SixthSense blurs digital and the real
Laptops and smartphones allow easy access computing power, but researchers at the Massachusetts Institute of Technology want to go one step further by turning the entire world into a computer.
At this year's Computer-Human Interaction (CHI) conference in Boston, the Fluid Interfaces Group at MIT's Media Lab unveiled the latest prototype of SixthSense, a wearable, gesture-driven computing platform that can continually augment the physical world with digital information.
Imagine being able to check your email on any blank wall, simply by drawing an @ sign in the air with your finger, or being able to check the time by using that same finger to draw a circle, which produces the image of an analog watch right on your wrist.
You want to take a digital photograph? Just put your thumbs and forefingers together to make a picture frame
Better yet, imagine a system that can display the reason for your flight delay directly on the boarding pass you are holding in your hand.
"We're trying to make it possible to have access to relevant information in a more seamless way," says Dr Pattie Maes, who heads the Fluid Interfaces Group at MIT.
She says that while today's mobile computing devices can be useful, they are "deaf and blind," meaning that we have to stop what we're doing and tell those devices what information we need or want.
"We have a vision of a computing system that understands, at least to some extent, where the user is, what the user is doing, and who the user is interacting with," says Dr. Maes. "SixthSense can then proactively make information available to that user based on the situation."
The SixthSense prototype has changed since it was first introduced to the public last year. Originally, it consisted of a web camera strapped to a bicycle helmet.
But the current prototype promises to be a bit more consumer friendly. It consists of a small camera and projector combination (about the size of a cigarette pack) worn around the neck of the user. An accompanying smartphone runs the SixthSense software, and handles the connection to the internet.
The camera, in a sense, acts as a digital eye, seeing what the user sees. It also tracks the movements of the thumbs and index fingers of both of the user's hands.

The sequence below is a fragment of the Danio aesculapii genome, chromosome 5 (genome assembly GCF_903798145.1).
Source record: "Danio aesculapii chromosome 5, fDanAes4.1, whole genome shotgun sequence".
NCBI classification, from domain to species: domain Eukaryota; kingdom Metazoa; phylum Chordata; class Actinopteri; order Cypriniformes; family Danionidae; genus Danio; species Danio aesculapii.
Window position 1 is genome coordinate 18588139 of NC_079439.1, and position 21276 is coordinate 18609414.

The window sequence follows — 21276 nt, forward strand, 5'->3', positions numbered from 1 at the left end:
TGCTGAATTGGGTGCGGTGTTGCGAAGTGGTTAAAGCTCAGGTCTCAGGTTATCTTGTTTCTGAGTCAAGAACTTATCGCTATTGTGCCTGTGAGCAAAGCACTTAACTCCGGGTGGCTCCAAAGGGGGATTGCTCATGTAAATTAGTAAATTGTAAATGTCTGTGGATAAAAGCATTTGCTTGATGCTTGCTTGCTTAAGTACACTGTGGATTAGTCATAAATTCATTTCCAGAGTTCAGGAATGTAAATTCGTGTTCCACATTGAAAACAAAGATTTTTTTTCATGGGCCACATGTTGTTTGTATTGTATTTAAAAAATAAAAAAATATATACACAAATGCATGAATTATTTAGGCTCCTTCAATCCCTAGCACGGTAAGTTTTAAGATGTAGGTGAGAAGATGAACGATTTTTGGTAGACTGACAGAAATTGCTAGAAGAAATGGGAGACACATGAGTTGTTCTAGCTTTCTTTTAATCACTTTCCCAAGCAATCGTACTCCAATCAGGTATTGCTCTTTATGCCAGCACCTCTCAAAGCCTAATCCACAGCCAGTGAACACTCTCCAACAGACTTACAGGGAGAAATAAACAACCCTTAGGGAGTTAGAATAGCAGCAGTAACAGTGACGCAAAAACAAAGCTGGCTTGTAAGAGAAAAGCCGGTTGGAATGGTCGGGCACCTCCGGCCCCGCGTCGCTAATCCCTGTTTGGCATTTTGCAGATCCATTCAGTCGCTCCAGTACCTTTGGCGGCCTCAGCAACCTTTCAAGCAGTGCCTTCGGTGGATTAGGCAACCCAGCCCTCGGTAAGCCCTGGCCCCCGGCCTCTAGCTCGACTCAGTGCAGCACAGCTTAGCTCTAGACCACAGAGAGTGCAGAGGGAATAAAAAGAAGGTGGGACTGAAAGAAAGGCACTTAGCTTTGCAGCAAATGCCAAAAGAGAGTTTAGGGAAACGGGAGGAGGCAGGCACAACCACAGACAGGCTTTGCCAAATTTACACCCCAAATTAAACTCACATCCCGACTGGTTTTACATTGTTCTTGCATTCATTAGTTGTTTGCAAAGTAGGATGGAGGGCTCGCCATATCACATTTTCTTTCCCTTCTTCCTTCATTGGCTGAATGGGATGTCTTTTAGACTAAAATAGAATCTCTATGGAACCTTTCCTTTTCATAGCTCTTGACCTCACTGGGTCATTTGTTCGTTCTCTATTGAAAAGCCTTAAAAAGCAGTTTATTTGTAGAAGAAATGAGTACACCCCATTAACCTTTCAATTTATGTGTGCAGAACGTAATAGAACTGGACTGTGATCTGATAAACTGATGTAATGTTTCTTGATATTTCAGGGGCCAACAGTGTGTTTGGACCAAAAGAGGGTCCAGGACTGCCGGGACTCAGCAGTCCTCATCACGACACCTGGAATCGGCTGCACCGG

The idea is that SixthSense tries to determine not only what someone is interacting with, but also how he or she is interacting with it.
The software searches the internet for information that is potentially relevant to that situation, and then the projector takes over.
"You can turn any surface around you into an interactive surface," says Pranav Mistry, an MIT graduate student working on the SixthSense project.
"Let's say I'm in a bookstore, and I'm holding a book. SixthSense will recognize that, and will go up to Amazon. Then, it will display online reviews of that book, and prices, right on the cover of the book I'm holding."
Mistry notes that the system is customisable as well, so that if you don't want Amazon reviews of a book, you could choose instead to find out what the New York Times thinks of it.
He also says that brick and mortar bookstores might decide to provide their own information to the device, which would mean that a customer would not have to necessarily go online to find more information.
The hardware included in the SixthSense system is not that expensive. The current prototype costs about $350 to build. But this attempt to merge the digital world with the physical world requires some serious programming and engineering.
"All the work is in the software," says Dr Maes. "The system is constantly trying to figure out what's around you, and what you're trying to do. It has to recognize the images you see, track your gestures, and then relate it all to relevant information at the same time."
It is not surprising then, that is this initial research phase, the SixthSense team has only developed a few applications. In the longer term, Dr. Maes envisions opening up the SixthSense platform and letting others develop applications for it.
But Pranav Mistry sees some commercial applications for the system in the near future. For example, he wants to develop a sign language application that would "speak out" a translation while someone was signing.
He also sees potential for SixthSense in the field of gaming. Unlike the Nintendo Wii, which keeps you in front of the television, the SixthSense system might "allow a kid to go outside, and be able to get a real tennis lesson on a real tennis court."
No one involved in the SixthSense project feels that their platform will replace laptops and smartphones.
"If I'm doing something like CAD, I'm not going to choose the SixthSense interface," says Liyan Chang, an MIT undergraduate working on the project.
"But in certain instances, it can do something that a desktop or laptop can't do, which is quickly put information right where I want it to be, right on a wall or a newspaper in front of me."
And if SixthSense catches on, what will we all make of the sight of dozens of people checking their e-mails on the walls of airports and train stations?
Dr. Pattie Maes laughs: "Well, I think it might actually be more socially acceptable than those Bluetooth earpieces people use these days. At least with our system you can actually see that people are interacting with information, instead of watching someone that looks like they're just talking to themselves on a street."
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